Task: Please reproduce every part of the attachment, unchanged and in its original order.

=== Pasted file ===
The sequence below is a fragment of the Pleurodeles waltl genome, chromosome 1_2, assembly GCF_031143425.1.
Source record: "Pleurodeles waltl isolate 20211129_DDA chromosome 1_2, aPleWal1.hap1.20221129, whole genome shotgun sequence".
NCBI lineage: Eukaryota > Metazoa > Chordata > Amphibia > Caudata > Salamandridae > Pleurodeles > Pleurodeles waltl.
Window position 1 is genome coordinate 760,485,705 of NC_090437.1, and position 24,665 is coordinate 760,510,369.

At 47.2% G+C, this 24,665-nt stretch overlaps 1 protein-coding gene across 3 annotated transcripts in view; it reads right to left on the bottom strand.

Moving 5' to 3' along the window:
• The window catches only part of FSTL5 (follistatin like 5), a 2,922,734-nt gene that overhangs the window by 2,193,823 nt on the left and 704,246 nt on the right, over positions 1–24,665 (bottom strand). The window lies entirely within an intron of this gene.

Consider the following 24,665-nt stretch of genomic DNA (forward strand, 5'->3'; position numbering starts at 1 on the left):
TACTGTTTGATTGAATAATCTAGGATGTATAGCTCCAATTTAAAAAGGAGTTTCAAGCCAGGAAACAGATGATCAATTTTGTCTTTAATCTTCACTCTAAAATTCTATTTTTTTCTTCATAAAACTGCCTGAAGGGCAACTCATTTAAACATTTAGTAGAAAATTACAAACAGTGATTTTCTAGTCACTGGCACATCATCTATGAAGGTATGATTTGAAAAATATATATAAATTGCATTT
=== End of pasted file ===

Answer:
The sequence below is a fragment of the Pleurodeles waltl genome, chromosome 1_2, assembly GCF_031143425.1.
Source record: "Pleurodeles waltl isolate 20211129_DDA chromosome 1_2, aPleWal1.hap1.20221129, whole genome shotgun sequence".
NCBI lineage: Eukaryota > Metazoa > Chordata > Amphibia > Caudata > Salamandridae > Pleurodeles > Pleurodeles waltl.
Window position 1 is genome coordinate 760,485,705 of NC_090437.1, and position 24,665 is coordinate 760,510,369.

At 47.2% G+C, this 24,665-nt stretch overlaps 1 protein-coding gene across 3 annotated transcripts in view; it reads right to left on the bottom strand.

Moving 5' to 3' along the window:
• The window catches only part of FSTL5 (follistatin like 5), a 2,922,734-nt gene that overhangs the window by 2,193,823 nt on the left and 704,246 nt on the right, over positions 1–24,665 (bottom strand). The window lies entirely within an intron of this gene.

Consider the following 24,665-nt stretch of genomic DNA (forward strand, 5'->3'; position numbering starts at 1 on the left):
TACTGTTTGATTGAATAATCTAGGATGTATAGCTCCAATTTAAAAAGGAGTTTCAAGCCAGGAAACAGATGATCAATTTTGTCTTTAATCTTCACTCTAAAATTCTATTTTTTTCTTCATAAAACTGCCTGAAGGGCAACTCATTTAAACATTTAGTAGAAAATTACAAACAGTGATTTTCTAGTCACTGGCACATCATCTATGAAGGTATGATTTGAAAAATATATATAAATTGCATTT